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Young, tender dandelions are as green as spring itself. And their flavor, clean and sharp like the air at dawn, is what I crave now. Although the greens are found around the world today, their use in the kitchen developed a very long time ago in the Mediterranean. You can trace the name “dandelion,” in fact, from the Latin down through the French dent-de-lion, or “lion’s tooth.” This is no great surprise given the jagged shape of the leaves, but personally I have a fondness for the common French name, pissenlit, which reflects their purported diuretic properties. I’m just waiting to see the word on a sign at the Union Square Greenmarket.

The best dandelion greens I’ve ever tasted were wild, taken from the long cool grass of an overgrown English orchard. The wild greens have intense flavor, but these days, I prefer them cultivated unless I know that the grass they’ve been plucked from is pesticide free. Whether wild or cultivated, however, there is a wide variation in the leaves among dandelion subspecies, and you’ll see two of them represented above.

Okay, pay attention to this bit: The sprightly, swirly rosette on the right is an example of what you don’t want to buy. The fact that it has flowered* means that the leaves have turned from bracing in a spring tonic sort of way to very harsh and unpalatable. So when shopping for dandelions, make sure any buds you see are tiny and few.

Although dandelion greens have a great affinity for a warm bacon dressing, last night I ransacked the refrigerator and freezer (twice) and came to the unsettling conclusion that we are sorely lacking in the pork department. I do not understand how this happened, but never mind: I found some pine nuts, and we made do. Garlic toasts and fried eggs rounded out things nicely.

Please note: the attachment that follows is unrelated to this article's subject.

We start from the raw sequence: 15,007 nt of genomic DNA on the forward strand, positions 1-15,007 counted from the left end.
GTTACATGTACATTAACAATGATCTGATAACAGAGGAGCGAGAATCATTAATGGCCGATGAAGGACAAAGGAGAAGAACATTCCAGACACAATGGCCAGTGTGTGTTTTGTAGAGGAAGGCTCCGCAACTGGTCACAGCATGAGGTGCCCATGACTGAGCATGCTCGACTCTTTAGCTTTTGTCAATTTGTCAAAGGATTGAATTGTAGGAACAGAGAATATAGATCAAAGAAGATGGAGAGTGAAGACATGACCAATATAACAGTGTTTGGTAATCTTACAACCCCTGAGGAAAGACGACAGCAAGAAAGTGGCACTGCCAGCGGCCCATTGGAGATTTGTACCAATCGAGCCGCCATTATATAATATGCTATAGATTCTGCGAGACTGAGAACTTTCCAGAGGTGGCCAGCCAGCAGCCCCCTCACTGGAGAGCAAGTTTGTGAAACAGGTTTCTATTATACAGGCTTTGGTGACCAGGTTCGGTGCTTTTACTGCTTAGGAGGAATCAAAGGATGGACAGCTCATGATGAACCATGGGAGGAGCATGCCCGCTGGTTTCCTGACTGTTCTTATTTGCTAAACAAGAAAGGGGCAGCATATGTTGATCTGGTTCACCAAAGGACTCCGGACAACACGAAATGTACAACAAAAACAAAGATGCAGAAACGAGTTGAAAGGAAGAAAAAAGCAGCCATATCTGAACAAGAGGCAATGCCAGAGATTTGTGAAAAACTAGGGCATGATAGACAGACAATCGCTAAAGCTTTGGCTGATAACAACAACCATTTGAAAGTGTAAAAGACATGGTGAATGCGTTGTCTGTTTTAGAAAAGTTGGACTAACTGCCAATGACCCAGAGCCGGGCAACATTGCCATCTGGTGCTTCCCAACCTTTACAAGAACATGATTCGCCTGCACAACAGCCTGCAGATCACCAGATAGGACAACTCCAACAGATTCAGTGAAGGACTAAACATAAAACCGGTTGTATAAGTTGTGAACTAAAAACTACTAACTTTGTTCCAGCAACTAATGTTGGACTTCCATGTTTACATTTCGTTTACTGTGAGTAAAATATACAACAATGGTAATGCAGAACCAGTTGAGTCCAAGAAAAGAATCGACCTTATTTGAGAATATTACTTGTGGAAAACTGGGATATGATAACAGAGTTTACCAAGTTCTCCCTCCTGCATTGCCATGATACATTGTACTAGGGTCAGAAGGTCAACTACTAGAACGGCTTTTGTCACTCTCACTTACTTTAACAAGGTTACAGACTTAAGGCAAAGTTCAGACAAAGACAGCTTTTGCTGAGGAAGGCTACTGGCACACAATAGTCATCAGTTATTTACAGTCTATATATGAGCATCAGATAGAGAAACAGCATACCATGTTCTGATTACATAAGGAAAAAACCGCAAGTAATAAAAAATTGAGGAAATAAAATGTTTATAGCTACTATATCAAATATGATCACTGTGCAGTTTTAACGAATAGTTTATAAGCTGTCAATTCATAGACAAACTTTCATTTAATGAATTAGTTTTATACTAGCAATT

This salad thrives on improvisation. I’ve called for Sherry vinegar below because I like its sweetness with the assertive greens, but red-wine vinegar or balsamic would be fine. Try pecans or homemade croutons if you don’t have pine nuts. I could also see adding some dried cranberries, if I had some.

By the way, Catalogna-type chicories (Cichorium intybus; often called dandelion chicories) can resemble true dandelions (Taraxacum officinale) and are often sold as such, especially at other times of the year. They are absolutely delicious and would work equally well here.

Wilted Dandelion Salad with Pine Nuts and Parm

Serves 6

6 handfuls of tender dandelions, washed, spun dry, and tough stems removed

3 tablespoons extra-virgin olive oil

3 tablespoons pine nuts

1 tablespoon Sherry vinegar, or to taste

Coarse salt

Shaved or very coarsely grated Parmigiano-Reggiano

1. Tear the greens into generous bite-sized pieces and mound them in a large heatproof bowl.

2. Heat the oil in a small skillet over moderate heat until it’s hot and toast the pine nuts, stirring them often, until golden. Fish the pine nuts out of the skillet with a spoon and scatter them over the salad. Immediately drizzle the salad with the hot oil and toss to coat. Drizzle with vinegar and season with salt. Add the Parm and toss once more. Serve right away.

* The next time you look at your lawn studded with a bumper crop of dandelion flowers and groan, remember that they are a fabulous source of pollen and nectar for almost a hundred insects, including bees. Dismay will turn to a virtuous glow in a split second.


Comment from Barb Oehlschlaeger-Garvey
Time April 24, 2012 at 11:59 am

Going to have to try this. Sounds great. Oh and by the way, a folklore/etymology note my Cincinnati grandmother called dandelions “piss-a-beds” which is a literal translation of the French common name…although she was completely Bohemian.

Comment from sonia
Time April 25, 2012 at 9:53 pm

We love bacon dressing on spinach so I am excited to try it and this recipe on dandelion greens. My 3 year old daughter loves to pick those flowers so it will be fun to take her to the farmers market and show her something else that you can do with those dandelion plants.

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